Preprints
https://doi.org/10.5194/amt-2020-269
https://doi.org/10.5194/amt-2020-269

  14 Oct 2020

14 Oct 2020

Review status: this preprint was under review for the journal AMT. A revision for further review has not been submitted.

A lightweight balloon-borne mid-infrared hygrometer to probe the middle atmosphere: Pico-Light H2O. Comparison with Aura-MLS v4 and v5 satellite measurements

Mélanie Ghysels1, Georges Durry1, Nadir Amarouche2, Jean-Christophe Samake2, Fabien Frérot2, and Emmanuel D. Rivière1 Mélanie Ghysels et al.
  • 1Groupe de Spectrométrie Moléculaire et Atmosphérique (GSMA, UMR CNRS 7331), Université de Reims, UFR Sciences Exactes et Naturelles, Moulin de la Housse B.P. 1039, 51687 Reims CEDEX 2, France
  • 2INSU Division Technique, 1 place Aristide Briand, 92195 Meudon CEDEX France

Abstract. Newly developed mid-infrared lightweight hygrometer, Pico-Light H2O has been tested in-flight on February 19, 2019 and October 16, 2019. It has been flown under a 1200 g rubber balloon operated by CNES from the Aire-sur-l'Adour facility (France) within the E.U. funded HEMERA WP11. During these two flights, we were able to obtain coincident MLS v4 and v5 water vapor and temperature profiles, leading to an inter-comparison between Pico-Light and Aura-MLS water vapor and temperature retrievals. Results from the comparison are in line with previous reported studies . Here, differences in the mid-latitude stratosphere and upper troposphere (20–316 hPa) are within 7 % and 64 % respectively. Largest differences with MLS v4 occurring within the upper troposphere nearby the cold point tropopause. The v5 MLS data have been corrected for observed dry bias nearby the tropopause, allowing to partially solve the observed discrepancies. Additionally, on February 19, the hygrometer has flown within an air filament from polar latitudes most of the flight for which a signature is observed on the water vapor profile and confirmed with ozone reanalysis from ERA 5and potential vorticity from MIMOSA advection model.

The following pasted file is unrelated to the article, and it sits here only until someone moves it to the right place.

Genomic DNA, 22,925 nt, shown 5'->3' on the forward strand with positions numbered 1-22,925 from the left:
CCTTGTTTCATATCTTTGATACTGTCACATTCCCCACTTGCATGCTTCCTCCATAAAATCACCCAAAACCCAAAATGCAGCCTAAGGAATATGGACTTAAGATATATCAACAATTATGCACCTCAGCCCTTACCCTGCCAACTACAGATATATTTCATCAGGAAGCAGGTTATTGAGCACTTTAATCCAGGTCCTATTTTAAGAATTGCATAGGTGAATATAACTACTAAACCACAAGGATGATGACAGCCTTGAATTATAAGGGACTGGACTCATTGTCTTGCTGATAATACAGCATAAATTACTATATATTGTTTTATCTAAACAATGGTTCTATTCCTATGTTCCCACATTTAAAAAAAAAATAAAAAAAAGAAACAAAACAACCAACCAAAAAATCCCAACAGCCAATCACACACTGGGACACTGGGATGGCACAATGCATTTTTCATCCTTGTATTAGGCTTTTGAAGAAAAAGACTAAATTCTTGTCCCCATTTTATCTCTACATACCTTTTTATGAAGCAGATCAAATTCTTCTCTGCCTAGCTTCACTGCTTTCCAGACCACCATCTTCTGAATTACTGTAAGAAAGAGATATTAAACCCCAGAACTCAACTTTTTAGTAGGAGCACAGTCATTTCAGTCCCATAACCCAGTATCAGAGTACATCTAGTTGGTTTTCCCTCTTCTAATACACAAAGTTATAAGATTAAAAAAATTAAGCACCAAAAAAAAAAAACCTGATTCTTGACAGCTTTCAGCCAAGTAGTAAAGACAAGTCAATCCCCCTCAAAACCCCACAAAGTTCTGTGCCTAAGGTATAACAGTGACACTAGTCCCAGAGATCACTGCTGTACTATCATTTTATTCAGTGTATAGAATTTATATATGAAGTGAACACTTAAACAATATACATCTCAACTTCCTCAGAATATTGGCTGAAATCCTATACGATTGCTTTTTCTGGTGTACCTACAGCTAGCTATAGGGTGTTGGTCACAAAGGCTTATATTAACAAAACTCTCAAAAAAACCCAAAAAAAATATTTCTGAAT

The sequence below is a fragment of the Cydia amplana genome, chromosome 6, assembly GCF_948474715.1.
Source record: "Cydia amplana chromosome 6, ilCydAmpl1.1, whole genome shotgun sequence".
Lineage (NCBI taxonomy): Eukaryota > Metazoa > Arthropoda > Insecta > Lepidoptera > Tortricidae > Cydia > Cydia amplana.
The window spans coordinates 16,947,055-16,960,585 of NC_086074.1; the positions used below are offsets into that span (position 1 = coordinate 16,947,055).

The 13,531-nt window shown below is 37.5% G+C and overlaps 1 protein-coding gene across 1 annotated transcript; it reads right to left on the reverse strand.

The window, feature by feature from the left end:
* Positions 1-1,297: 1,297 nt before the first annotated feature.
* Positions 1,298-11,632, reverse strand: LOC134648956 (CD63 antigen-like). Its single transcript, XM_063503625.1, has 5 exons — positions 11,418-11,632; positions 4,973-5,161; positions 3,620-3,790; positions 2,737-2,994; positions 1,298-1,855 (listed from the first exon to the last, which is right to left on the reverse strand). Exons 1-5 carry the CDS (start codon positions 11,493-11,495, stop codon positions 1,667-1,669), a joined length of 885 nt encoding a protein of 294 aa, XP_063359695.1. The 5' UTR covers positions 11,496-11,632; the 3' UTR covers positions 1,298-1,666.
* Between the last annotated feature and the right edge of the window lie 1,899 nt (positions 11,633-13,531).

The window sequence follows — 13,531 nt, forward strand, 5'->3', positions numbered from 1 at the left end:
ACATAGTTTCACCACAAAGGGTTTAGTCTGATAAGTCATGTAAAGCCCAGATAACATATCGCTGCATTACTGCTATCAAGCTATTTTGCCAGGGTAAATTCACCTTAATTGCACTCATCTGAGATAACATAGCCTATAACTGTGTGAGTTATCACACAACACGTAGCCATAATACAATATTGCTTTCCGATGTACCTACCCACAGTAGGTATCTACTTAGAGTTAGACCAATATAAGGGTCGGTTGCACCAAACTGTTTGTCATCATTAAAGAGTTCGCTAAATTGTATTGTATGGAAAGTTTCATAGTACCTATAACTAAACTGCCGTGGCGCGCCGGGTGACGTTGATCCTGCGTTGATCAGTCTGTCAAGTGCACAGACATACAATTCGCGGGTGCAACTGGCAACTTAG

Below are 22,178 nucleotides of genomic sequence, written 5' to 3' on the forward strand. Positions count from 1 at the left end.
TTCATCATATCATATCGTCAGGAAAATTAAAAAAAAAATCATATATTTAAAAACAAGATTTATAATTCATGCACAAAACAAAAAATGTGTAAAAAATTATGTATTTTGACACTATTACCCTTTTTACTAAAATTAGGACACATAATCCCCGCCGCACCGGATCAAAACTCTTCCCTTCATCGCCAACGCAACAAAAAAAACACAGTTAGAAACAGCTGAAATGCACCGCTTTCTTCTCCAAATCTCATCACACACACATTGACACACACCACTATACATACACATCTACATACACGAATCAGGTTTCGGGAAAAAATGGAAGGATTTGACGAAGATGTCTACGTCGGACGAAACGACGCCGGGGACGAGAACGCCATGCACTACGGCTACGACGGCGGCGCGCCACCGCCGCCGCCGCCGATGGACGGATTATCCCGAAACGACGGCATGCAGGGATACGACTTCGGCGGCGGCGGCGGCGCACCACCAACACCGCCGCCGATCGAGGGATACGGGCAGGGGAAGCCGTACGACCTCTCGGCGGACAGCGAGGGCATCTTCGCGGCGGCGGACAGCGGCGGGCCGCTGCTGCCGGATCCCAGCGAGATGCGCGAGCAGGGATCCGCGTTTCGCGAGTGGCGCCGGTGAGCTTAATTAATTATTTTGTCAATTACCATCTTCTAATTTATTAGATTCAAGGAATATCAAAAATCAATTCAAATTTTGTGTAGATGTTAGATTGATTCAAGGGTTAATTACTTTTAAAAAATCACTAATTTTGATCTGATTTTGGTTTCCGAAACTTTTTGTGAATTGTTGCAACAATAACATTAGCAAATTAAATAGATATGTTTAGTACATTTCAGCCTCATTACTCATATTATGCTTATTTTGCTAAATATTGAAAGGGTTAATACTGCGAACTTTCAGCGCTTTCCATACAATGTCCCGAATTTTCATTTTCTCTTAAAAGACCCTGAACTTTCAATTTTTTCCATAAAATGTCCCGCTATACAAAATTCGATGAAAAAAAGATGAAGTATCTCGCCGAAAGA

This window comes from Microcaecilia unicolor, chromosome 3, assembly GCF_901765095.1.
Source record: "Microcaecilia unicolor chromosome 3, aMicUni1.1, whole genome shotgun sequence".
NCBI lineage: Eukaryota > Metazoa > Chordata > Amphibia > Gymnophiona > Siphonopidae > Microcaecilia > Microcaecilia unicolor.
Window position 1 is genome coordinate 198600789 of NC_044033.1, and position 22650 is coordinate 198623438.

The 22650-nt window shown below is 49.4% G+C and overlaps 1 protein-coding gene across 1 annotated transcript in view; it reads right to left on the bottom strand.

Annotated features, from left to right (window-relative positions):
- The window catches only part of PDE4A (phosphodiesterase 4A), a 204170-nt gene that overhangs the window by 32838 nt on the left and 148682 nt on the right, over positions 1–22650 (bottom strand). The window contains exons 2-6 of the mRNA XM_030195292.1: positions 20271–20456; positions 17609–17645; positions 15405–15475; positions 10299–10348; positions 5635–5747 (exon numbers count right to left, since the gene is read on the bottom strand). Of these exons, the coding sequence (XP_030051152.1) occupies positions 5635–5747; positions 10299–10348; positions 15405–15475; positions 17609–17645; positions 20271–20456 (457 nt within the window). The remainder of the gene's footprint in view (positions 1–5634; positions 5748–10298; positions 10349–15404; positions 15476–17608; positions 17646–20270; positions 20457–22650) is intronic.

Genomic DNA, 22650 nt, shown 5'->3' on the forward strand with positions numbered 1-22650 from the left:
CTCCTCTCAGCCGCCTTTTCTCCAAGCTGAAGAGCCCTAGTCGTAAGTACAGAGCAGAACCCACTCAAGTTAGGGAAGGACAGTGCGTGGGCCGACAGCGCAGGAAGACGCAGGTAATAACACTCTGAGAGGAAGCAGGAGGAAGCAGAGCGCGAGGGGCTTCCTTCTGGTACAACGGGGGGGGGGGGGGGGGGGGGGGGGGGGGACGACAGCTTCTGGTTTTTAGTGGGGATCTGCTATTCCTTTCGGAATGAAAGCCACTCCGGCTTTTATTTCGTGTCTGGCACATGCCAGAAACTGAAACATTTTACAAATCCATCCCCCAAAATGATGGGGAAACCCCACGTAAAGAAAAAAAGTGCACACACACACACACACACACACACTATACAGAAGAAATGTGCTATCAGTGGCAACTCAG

Mélanie Ghysels et al.

 
Status: closed (peer review stopped)
Status: closed (peer review stopped)
AC: Author comment | RC: Referee comment | SC: Short comment | EC: Editor comment
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Status: closed (peer review stopped)
Status: closed (peer review stopped)
AC: Author comment | RC: Referee comment | SC: Short comment | EC: Editor comment
Printer-friendly Version - Printer-friendly version Supplement - Supplement

Mélanie Ghysels et al.

Mélanie Ghysels et al.

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Short summary
Understanding the processes which regulate the entry of water into the lower stratosphere is essential to address the impact of water vapor on the climate, but also for the future balance of the ozone layer. Developing lightweight hygrometers is of importance to allow frequent sounding in support of such understanding. In this frame, a new lightweight hygrometer, named Pico-Light H2O, has been tested twice in-flight under rubber balloon in 2019.